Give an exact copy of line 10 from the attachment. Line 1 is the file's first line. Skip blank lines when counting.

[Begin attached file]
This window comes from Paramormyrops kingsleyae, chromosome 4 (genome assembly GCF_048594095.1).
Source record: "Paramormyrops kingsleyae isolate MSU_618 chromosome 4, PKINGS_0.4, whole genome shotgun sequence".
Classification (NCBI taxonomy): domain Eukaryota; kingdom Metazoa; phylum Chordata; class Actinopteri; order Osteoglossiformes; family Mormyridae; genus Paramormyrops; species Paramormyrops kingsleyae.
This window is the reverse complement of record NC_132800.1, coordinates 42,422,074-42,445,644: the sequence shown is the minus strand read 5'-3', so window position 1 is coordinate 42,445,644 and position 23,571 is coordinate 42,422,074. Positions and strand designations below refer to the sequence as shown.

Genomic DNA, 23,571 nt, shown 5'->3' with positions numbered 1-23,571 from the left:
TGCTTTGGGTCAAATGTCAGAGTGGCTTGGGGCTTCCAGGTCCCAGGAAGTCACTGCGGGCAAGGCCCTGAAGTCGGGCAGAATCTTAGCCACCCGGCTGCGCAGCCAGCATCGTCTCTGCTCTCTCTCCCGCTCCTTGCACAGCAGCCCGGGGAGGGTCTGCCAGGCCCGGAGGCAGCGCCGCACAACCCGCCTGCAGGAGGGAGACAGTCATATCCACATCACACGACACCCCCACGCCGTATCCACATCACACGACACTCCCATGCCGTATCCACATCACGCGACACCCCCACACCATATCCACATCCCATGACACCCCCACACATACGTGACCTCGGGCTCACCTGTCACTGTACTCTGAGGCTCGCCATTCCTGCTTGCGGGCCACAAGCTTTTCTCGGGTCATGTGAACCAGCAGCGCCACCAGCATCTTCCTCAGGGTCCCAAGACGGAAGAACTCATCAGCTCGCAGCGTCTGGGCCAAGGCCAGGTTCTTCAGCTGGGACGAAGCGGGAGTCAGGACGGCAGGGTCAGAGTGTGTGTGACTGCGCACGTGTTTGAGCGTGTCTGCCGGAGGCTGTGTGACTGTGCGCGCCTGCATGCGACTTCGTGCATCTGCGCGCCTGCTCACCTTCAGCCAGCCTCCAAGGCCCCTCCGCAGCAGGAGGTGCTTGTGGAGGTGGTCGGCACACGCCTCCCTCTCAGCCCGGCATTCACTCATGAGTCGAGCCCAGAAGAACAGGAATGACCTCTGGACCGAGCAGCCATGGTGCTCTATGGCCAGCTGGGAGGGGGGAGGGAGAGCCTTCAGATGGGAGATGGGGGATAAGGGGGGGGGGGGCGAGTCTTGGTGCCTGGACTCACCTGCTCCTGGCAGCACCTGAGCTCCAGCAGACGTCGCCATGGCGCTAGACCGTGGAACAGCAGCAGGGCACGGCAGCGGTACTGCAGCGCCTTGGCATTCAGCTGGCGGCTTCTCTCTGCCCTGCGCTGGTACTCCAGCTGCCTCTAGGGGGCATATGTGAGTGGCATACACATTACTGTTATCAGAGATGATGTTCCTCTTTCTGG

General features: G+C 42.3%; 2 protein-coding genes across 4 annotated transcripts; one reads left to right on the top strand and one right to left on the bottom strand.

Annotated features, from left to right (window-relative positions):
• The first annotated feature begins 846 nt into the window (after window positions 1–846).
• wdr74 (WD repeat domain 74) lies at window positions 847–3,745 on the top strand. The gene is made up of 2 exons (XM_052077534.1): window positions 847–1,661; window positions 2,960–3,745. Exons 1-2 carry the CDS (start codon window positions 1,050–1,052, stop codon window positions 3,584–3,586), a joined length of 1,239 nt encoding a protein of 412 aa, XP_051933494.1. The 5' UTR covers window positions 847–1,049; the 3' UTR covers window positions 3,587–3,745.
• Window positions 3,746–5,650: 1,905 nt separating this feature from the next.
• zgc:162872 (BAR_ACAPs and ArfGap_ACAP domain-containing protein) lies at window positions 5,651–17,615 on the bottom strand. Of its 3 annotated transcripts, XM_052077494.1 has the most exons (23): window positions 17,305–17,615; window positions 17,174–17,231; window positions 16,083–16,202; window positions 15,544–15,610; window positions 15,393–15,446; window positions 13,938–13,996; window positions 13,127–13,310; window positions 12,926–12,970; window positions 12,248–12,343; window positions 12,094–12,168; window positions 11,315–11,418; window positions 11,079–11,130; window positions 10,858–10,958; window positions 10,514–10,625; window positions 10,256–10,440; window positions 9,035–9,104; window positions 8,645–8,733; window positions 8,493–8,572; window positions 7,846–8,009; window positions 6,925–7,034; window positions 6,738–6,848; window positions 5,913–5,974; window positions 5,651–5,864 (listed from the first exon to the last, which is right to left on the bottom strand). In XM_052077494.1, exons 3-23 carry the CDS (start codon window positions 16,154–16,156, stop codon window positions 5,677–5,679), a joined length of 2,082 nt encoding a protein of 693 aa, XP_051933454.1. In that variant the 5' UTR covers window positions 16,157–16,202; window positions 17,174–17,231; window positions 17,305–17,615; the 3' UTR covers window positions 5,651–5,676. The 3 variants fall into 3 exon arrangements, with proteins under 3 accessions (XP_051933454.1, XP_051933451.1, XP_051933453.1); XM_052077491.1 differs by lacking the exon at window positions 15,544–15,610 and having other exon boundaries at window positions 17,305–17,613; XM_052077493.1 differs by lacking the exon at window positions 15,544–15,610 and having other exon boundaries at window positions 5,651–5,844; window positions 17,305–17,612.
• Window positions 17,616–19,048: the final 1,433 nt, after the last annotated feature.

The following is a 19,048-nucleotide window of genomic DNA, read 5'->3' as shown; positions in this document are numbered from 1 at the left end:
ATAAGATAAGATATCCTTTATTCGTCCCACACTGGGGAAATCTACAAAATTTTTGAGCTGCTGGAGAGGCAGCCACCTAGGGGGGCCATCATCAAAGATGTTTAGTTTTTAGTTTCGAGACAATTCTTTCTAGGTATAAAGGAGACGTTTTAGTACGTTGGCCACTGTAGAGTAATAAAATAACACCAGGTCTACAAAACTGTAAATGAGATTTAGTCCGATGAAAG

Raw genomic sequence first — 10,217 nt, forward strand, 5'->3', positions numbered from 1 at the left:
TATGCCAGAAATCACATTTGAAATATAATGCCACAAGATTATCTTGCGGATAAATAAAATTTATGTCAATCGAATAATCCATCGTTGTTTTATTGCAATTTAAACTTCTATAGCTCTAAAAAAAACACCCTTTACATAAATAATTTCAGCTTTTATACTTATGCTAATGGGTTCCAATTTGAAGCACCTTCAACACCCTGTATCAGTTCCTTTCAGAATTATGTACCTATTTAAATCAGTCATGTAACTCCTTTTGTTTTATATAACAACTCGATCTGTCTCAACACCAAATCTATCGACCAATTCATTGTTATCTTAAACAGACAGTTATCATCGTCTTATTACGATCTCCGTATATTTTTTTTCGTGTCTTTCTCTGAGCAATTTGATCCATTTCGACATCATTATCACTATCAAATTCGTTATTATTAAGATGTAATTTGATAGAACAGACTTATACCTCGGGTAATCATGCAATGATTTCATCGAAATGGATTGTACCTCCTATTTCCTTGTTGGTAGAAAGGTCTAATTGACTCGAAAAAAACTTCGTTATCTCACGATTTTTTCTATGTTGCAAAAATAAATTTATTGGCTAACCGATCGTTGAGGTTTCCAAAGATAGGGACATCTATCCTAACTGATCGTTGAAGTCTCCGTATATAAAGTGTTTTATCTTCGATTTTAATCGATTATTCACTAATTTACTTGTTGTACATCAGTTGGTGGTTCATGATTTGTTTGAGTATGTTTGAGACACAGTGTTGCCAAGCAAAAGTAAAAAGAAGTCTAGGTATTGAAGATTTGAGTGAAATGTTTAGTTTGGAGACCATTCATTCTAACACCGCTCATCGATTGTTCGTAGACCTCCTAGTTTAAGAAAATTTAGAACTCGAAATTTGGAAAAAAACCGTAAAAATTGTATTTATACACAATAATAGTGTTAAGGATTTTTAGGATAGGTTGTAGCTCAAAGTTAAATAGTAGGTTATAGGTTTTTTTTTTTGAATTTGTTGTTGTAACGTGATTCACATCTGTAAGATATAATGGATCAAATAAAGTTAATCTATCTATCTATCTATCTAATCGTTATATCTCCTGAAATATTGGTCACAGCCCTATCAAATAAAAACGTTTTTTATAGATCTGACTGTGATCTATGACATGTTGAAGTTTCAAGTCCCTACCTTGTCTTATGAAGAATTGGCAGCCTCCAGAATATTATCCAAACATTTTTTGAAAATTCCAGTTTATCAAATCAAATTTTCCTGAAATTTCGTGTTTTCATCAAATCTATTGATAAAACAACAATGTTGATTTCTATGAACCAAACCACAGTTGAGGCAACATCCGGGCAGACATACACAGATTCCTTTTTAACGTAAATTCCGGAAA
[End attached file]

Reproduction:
• wdr74 (WD repeat domain 74) lies at window positions 847–3,745 on the top strand. The gene is made up of 2 exons (XM_052077534.1): window positions 847–1,661; window positions 2,960–3,745. Exons 1-2 carry the CDS (start codon window positions 1,050–1,052, stop codon window positions 3,584–3,586), a joined length of 1,239 nt encoding a protein of 412 aa, XP_051933494.1. The 5' UTR covers window positions 847–1,049; the 3' UTR covers window positions 3,587–3,745.